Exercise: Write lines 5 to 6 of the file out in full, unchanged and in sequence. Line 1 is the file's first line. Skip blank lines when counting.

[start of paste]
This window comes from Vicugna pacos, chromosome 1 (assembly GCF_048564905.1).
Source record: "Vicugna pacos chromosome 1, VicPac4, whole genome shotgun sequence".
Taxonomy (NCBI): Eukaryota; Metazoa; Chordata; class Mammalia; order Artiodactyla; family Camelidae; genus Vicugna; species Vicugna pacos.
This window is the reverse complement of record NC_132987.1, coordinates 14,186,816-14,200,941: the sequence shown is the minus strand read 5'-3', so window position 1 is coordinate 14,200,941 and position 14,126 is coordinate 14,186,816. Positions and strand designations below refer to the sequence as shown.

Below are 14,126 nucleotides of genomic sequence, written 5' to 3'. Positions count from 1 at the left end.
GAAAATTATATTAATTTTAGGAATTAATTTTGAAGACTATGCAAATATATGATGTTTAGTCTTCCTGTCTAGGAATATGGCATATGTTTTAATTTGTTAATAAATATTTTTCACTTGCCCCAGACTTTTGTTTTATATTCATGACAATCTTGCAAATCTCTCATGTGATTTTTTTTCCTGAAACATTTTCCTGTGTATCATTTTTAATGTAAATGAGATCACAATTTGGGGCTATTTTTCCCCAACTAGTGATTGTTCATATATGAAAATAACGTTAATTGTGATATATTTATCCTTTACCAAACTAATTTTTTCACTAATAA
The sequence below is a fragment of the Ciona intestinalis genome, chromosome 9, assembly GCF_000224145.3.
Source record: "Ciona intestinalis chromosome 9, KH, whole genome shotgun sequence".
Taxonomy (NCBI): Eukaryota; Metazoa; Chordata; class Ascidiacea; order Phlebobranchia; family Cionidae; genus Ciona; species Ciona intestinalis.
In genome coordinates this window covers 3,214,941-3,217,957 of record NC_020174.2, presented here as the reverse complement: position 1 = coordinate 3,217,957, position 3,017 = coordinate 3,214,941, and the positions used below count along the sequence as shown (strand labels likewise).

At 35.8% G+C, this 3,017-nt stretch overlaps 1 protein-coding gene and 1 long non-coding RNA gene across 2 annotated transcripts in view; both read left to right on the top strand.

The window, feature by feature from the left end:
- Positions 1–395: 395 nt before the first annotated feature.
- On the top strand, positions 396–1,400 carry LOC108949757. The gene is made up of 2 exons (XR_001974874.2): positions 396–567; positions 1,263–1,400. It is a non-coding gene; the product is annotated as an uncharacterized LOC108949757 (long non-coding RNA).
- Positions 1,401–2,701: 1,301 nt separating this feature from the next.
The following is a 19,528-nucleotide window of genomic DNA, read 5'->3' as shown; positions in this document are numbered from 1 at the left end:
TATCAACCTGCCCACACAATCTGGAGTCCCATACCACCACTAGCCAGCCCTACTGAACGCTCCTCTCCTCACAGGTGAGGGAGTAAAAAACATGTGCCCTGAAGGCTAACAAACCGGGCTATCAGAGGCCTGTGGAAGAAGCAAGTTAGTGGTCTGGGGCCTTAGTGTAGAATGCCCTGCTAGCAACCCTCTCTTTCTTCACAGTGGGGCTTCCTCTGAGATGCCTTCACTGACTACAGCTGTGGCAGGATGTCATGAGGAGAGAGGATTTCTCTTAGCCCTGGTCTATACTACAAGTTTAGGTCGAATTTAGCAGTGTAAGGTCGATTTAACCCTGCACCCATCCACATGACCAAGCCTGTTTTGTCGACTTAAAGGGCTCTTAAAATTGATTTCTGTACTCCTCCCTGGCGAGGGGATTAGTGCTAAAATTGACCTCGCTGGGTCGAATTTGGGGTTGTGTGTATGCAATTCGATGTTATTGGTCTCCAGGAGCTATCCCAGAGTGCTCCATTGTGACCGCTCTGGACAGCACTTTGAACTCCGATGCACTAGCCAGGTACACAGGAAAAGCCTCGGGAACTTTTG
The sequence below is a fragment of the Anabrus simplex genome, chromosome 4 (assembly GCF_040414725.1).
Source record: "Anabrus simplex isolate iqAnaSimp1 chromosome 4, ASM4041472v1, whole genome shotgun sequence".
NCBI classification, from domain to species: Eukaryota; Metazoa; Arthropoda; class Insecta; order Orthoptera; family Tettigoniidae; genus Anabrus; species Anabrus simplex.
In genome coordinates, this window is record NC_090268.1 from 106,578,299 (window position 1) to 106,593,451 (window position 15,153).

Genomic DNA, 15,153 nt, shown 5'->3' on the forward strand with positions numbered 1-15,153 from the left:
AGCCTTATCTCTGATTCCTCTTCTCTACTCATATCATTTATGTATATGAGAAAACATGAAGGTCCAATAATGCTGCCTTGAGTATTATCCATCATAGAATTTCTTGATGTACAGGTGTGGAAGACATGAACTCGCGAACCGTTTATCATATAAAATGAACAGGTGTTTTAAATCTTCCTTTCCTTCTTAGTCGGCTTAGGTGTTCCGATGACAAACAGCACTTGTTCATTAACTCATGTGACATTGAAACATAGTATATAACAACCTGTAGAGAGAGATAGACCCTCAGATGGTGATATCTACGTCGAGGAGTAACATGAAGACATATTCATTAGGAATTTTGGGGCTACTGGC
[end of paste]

Below are 14,126 nucleotides of genomic sequence, written 5' to 3'. Positions count from 1 at the left end.
GAAAATTATATTAATTTTAGGAATTAATTTTGAAGACTATGCAAATATATGATGTTTAGTCTTCCTGTCTAGGAATATGGCATATGTTTTAATTTGTTAATAAATATTTTTCACTTGCCCCAGACTTTTGTTTTATATTCATGACAATCTTGCAAATCTCTCATGTGATTTTTTTTCCTGAAACATTTTCCTGTGTATCATTTTTAATGTAAATGAGATCACAATTTGGGGCTATTTTTCCCCAACTAGTGATTGTTCATATATGAAAATAACGTTAATTGTGATATATTTATCCTTTACCAAACTAATTTTTTCACTAATAA